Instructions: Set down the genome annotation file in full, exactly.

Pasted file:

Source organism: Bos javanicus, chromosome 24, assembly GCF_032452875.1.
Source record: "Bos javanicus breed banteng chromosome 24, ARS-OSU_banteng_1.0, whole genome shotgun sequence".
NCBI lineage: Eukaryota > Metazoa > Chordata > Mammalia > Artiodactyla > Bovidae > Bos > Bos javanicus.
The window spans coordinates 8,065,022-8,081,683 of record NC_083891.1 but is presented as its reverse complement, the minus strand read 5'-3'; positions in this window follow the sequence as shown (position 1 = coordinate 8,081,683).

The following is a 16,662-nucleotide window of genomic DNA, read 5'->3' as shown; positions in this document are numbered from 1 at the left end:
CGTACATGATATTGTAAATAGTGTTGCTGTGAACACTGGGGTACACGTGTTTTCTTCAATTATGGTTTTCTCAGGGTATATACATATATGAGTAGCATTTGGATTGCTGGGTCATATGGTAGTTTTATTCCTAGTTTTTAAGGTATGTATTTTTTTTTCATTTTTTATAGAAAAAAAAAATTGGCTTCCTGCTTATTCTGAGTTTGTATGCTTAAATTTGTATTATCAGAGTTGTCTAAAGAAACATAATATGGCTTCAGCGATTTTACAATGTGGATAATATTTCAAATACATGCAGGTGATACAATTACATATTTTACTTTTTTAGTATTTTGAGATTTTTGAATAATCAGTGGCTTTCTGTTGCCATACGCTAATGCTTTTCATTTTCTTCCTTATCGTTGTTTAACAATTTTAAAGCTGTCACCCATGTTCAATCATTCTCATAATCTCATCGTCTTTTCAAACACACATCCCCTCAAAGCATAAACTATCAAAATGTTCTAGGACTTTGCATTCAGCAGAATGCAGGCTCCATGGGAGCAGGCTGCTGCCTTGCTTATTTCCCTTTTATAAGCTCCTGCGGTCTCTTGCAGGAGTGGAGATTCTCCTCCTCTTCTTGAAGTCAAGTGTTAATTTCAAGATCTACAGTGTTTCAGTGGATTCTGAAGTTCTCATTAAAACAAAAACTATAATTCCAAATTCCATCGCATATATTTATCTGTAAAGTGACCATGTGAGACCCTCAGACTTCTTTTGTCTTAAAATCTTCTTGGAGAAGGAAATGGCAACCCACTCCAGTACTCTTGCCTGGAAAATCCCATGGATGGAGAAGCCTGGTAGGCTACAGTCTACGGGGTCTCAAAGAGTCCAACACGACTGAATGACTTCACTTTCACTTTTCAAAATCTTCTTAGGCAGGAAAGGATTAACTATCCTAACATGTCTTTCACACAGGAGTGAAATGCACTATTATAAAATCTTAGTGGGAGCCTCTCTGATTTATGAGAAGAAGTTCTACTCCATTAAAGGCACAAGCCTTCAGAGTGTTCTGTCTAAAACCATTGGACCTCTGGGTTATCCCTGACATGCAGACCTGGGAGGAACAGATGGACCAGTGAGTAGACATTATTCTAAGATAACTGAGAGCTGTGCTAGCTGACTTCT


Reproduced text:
Source organism: Bos javanicus, chromosome 24, assembly GCF_032452875.1.
Source record: "Bos javanicus breed banteng chromosome 24, ARS-OSU_banteng_1.0, whole genome shotgun sequence".
NCBI lineage: Eukaryota > Metazoa > Chordata > Mammalia > Artiodactyla > Bovidae > Bos > Bos javanicus.
The window spans coordinates 8,065,022-8,081,683 of record NC_083891.1 but is presented as its reverse complement, the minus strand read 5'-3'; positions in this window follow the sequence as shown (position 1 = coordinate 8,081,683).

The following is a 16,662-nucleotide window of genomic DNA, read 5'->3' as shown; positions in this document are numbered from 1 at the left end:
CGTACATGATATTGTAAATAGTGTTGCTGTGAACACTGGGGTACACGTGTTTTCTTCAATTATGGTTTTCTCAGGGTATATACATATATGAGTAGCATTTGGATTGCTGGGTCATATGGTAGTTTTATTCCTAGTTTTTAAGGTATGTATTTTTTTTTCATTTTTTATAGAAAAAAAAAATTGGCTTCCTGCTTATTCTGAGTTTGTATGCTTAAATTTGTATTATCAGAGTTGTCTAAAGAAACATAATATGGCTTCAGCGATTTTACAATGTGGATAATATTTCAAATACATGCAGGTGATACAATTACATATTTTACTTTTTTAGTATTTTGAGATTTTTGAATAATCAGTGGCTTTCTGTTGCCATACGCTAATGCTTTTCATTTTCTTCCTTATCGTTGTTTAACAATTTTAAAGCTGTCACCCATGTTCAATCATTCTCATAATCTCATCGTCTTTTCAAACACACATCCCCTCAAAGCATAAACTATCAAAATGTTCTAGGACTTTGCATTCAGCAGAATGCAGGCTCCATGGGAGCAGGCTGCTGCCTTGCTTATTTCCCTTTTATAAGCTCCTGCGGTCTCTTGCAGGAGTGGAGATTCTCCTCCTCTTCTTGAAGTCAAGTGTTAATTTCAAGATCTACAGTGTTTCAGTGGATTCTGAAGTTCTCATTAAAACAAAAACTATAATTCCAAATTCCATCGCATATATTTATCTGTAAAGTGACCATGTGAGACCCTCAGACTTCTTTTGTCTTAAAATCTTCTTGGAGAAGGAAATGGCAACCCACTCCAGTACTCTTGCCTGGAAAATCCCATGGATGGAGAAGCCTGGTAGGCTACAGTCTACGGGGTCTCAAAGAGTCCAACACGACTGAATGACTTCACTTTCACTTTTCAAAATCTTCTTAGGCAGGAAAGGATTAACTATCCTAACATGTCTTTCACACAGGAGTGAAATGCACTATTATAAAATCTTAGTGGGAGCCTCTCTGATTTATGAGAAGAAGTTCTACTCCATTAAAGGCACAAGCCTTCAGAGTGTTCTGTCTAAAACCATTGGACCTCTGGGTTATCCCTGACATGCAGACCTGGGAGGAACAGATGGACCAGTGAGTAGACATTATTCTAAGATAACTGAGAGCTGTGCTAGCTGACTTCT